To my twenty month old daughter:
If I had one chance to stop time, at any point in your life, I’d choose now.
I’m sure you’re thinking, why now? I have such a long life ahead of me. Life is about to get a lot more adventurous and so much easier. But there are a few things I know with absolute certainty.
Never again in this lifetime will you be this inquisitive. Sure…you may go backpacking through Europe at 20 years old seeking new knowledge and adventures with your best girls. But never again will you marvel at the shape of an orange, wheels on a toy car, or the rich color of a strawberry with such fascination and delight as you do now. Your brain is a sponge and every day it soaks up something new.
Never again in this lifetime will you be as authentic as you are now. At some point you will conform to societal norms. This world will shape you, teach you, and mold you into a respectful, understanding, functional citizen of society. Your actions, reactions, and behaviors will be carefully thought out based on whatever society deems appropriate per the situation. Right now you react authentically. You don’t know what is deemed “normal.” You simply react and behave however you genuinely feel. I fear the day you suppress your little cry so you won’t get embarrassed or hold in your laughter at a place that’s supposed to be quiet.
When music is on, you dance. You don’t look around to see who is watching. You don’t bury your head when someone smiles at your new moves. You proudly dance, with your head held high. You freely and willingly give affection. Everyone you know gets hugs and kisses, multiple times per day. You’re not shy, embarrassed, or uncomfortable. You’re just you. You’re the most “you” you’ll ever be.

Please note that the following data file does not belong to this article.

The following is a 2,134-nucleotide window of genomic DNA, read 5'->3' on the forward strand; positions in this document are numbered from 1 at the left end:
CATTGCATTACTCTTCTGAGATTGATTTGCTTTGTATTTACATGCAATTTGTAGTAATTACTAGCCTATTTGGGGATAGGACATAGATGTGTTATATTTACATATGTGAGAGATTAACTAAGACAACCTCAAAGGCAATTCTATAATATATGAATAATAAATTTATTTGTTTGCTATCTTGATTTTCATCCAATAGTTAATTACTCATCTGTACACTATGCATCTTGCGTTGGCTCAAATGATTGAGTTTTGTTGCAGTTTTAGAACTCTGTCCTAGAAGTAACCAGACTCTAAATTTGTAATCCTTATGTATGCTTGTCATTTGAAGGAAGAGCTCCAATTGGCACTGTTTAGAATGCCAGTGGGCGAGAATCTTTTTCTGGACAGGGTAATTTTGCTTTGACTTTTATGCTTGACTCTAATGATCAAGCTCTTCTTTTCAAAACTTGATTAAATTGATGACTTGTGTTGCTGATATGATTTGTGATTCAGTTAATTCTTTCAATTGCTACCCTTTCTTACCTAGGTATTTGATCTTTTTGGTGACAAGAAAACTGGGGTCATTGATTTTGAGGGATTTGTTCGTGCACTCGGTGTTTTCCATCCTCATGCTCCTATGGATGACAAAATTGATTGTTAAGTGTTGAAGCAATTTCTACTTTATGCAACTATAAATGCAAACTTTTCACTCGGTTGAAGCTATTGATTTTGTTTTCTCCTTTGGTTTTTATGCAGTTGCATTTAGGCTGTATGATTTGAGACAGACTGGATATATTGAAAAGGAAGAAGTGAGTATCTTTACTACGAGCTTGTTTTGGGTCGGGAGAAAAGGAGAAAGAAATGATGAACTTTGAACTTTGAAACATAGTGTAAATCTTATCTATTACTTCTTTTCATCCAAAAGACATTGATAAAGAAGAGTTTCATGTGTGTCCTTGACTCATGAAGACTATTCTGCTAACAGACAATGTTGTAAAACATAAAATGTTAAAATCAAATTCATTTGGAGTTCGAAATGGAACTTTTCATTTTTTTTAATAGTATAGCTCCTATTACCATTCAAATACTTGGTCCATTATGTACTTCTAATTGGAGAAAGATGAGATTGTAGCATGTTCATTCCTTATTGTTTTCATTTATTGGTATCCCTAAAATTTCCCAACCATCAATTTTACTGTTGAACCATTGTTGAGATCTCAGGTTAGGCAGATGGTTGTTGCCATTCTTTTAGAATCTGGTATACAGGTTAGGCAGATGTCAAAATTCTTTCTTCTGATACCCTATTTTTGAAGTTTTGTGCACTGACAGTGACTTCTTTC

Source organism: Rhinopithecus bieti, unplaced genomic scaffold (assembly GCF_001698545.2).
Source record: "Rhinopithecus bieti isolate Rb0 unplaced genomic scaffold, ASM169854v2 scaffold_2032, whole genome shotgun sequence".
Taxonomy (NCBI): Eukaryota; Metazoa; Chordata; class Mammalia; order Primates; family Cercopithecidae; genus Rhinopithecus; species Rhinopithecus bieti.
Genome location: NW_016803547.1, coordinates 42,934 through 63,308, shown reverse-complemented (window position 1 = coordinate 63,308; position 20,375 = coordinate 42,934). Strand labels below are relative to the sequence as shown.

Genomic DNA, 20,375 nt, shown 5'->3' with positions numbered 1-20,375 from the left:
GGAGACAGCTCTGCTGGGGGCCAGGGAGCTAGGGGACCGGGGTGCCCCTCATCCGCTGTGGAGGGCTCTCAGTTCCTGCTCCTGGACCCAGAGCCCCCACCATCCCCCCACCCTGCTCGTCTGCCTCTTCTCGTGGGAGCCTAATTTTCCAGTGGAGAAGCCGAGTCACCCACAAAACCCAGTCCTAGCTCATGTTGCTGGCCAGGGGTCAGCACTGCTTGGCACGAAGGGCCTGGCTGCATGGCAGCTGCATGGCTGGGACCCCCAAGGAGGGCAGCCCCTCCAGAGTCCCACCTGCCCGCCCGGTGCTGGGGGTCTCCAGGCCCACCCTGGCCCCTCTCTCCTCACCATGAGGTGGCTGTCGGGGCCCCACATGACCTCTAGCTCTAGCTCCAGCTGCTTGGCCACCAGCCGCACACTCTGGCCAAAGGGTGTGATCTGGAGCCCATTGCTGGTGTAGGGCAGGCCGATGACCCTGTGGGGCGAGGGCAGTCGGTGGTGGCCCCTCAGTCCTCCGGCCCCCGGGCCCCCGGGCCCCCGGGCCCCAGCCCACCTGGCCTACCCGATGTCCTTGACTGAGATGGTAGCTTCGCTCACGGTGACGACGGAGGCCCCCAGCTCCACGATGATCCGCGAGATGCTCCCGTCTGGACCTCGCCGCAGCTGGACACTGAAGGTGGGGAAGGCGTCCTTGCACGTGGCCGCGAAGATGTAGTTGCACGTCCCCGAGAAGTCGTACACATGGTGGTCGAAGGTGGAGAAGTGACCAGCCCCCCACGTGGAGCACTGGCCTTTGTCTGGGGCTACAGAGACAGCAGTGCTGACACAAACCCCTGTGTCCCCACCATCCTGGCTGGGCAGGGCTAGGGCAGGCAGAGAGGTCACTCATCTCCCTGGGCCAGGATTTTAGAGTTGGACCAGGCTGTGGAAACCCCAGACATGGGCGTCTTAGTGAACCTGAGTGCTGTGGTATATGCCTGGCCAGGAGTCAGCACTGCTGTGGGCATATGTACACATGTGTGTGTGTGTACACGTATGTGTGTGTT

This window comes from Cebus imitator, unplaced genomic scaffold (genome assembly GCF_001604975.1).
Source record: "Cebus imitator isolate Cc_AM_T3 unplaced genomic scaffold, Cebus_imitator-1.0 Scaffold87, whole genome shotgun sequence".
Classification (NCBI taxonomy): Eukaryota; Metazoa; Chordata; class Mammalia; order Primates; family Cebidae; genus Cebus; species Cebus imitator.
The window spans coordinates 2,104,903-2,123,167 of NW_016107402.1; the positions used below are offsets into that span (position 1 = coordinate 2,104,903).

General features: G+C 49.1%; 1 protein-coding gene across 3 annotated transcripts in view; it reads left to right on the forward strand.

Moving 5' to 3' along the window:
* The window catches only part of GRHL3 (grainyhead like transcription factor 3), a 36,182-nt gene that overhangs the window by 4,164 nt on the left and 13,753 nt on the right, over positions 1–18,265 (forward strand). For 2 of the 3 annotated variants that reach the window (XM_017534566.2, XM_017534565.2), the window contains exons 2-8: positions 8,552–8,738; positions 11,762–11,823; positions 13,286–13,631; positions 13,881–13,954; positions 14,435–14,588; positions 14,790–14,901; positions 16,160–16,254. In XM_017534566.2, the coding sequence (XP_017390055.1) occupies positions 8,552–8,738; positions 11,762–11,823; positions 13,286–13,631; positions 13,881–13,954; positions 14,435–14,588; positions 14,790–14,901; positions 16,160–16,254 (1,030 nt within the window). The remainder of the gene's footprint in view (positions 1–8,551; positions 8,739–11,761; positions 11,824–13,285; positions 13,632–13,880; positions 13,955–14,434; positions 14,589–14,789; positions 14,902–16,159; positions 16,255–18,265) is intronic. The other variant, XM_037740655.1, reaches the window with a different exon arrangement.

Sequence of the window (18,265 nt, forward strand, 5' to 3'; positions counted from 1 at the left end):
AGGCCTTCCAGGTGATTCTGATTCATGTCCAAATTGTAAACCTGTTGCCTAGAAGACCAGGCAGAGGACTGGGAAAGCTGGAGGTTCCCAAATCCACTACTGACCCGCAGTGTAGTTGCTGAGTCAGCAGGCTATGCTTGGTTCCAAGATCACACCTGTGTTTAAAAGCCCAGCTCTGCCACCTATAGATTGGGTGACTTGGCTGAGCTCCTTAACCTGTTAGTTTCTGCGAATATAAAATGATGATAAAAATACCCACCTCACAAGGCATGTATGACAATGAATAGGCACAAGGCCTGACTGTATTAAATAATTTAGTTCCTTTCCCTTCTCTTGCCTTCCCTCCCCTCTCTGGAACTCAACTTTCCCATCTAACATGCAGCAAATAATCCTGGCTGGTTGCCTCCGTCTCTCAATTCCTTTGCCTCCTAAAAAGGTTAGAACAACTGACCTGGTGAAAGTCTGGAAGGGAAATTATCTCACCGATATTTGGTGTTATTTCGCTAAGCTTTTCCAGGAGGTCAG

Never again in this lifetime will you kiss, hug, and tell your sister you love her as often as you do now. Your love for her will grow, and I’m sure you will express it. But the hug after every bite of waffle, kiss each time you walk into the room, or excited high pitched “hi baby!” will soon fade. Your love for her won’t fade, but your expression of it will. In a matter of months I am sure the typical sibling rivalry will start. The dreaded “that’s mine,” “that’s not fair,” “you’re mean” days are coming. And I know there will still be lots of hugs, kisses, and “I love you’s”, but never as much as there are now.
At twenty months old you run around the house yelling “Mommmyyyy” just to find me, wrap your arms around my legs, squeeze me for three seconds. You run away and then come back five minutes later do it again. I cannot say for certain that you won’t continue to do this. I certainly hope you do. But something tells me those little hugs and cries for Mommy will fade with time. I hope you know I need you as much as you need me. One day I’ll be yearning for you, the way you do for me and I hope you accept my hugs as much as I embrace them now.
Never again in this lifetime will you page through dozens of books, babbling at each page, making up words and pretending to read to the family. Your imagination will grow, and eventually run wild. But at some point it will shrink. I fear the day it starts to shrink. You won’t be comfortable playing pretend and so you’ll read the book as it’s written, instead of how you imagine it should be.